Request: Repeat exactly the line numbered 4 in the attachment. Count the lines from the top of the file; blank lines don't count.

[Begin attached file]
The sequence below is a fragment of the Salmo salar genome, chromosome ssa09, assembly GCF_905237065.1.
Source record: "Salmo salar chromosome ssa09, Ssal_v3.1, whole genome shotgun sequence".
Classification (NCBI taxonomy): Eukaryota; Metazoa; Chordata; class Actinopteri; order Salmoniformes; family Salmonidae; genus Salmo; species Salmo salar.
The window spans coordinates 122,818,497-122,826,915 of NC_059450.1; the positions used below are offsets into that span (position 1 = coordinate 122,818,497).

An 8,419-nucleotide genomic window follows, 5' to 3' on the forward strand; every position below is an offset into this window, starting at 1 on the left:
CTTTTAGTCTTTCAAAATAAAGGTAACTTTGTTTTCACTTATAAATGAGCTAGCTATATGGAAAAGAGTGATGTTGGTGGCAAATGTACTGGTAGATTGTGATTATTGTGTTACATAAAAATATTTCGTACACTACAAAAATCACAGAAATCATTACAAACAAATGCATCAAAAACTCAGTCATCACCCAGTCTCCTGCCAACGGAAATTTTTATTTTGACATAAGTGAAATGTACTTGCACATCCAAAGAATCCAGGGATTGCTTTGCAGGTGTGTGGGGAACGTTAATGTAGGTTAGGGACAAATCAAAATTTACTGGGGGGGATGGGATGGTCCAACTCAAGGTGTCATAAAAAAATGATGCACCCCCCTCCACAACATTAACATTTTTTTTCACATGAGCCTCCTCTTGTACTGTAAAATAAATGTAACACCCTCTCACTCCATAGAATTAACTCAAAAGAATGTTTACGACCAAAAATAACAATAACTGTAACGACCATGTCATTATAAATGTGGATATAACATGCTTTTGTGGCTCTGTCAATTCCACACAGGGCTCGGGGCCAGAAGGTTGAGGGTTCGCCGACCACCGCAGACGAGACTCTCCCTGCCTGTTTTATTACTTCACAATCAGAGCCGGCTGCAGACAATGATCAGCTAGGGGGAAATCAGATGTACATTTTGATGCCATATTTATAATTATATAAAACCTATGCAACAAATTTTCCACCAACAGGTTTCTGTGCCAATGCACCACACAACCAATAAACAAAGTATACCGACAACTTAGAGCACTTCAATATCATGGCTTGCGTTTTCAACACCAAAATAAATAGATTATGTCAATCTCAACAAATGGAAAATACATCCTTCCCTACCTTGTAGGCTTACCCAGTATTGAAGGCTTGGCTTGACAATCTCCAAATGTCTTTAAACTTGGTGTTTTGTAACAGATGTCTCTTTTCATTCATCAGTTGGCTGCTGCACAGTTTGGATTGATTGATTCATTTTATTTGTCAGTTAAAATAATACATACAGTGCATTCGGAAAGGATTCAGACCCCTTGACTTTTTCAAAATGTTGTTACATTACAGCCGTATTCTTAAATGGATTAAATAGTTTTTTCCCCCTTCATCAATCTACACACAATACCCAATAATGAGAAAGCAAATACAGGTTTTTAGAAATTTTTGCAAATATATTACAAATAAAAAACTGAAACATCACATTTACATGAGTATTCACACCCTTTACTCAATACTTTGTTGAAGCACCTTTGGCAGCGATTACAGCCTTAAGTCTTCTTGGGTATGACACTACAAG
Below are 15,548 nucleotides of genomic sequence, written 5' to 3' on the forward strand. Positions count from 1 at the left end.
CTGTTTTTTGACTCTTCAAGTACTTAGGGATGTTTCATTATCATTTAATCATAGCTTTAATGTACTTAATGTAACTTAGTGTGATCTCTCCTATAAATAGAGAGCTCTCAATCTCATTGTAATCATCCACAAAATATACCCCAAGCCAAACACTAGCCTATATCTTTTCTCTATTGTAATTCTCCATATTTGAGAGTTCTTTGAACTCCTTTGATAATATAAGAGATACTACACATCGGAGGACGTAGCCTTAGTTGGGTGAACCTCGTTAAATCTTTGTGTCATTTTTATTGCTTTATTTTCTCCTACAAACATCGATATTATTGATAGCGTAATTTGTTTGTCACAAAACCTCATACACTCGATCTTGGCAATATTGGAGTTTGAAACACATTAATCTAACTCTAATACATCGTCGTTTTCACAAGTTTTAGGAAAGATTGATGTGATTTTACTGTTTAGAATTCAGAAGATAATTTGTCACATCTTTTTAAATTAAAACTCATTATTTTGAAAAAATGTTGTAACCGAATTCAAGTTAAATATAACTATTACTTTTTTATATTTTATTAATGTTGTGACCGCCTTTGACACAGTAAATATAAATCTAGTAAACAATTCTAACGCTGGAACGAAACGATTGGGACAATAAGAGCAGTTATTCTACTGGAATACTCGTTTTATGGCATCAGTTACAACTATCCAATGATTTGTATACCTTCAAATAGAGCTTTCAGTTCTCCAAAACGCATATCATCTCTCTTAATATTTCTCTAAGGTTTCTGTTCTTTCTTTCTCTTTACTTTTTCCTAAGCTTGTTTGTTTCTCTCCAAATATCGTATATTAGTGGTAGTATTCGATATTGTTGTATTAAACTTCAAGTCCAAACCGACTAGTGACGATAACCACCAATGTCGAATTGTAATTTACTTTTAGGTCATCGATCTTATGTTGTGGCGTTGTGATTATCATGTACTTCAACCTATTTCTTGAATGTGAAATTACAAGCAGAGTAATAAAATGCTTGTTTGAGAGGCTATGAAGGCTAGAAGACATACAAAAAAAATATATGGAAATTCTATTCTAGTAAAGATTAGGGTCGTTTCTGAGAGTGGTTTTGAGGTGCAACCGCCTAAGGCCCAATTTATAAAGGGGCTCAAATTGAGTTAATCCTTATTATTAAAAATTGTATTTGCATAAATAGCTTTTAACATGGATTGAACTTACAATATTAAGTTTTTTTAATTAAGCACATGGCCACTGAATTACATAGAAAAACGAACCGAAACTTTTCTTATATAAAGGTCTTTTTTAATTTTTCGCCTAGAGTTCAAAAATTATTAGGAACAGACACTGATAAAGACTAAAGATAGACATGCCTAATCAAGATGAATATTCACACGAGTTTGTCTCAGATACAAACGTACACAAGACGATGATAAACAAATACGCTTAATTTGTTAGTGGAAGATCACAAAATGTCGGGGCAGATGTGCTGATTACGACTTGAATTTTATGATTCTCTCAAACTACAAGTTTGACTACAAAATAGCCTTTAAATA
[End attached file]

The window spans coordinates 122,818,497-122,826,915 of NC_059450.1; the positions used below are offsets into that span (position 1 = coordinate 122,818,497).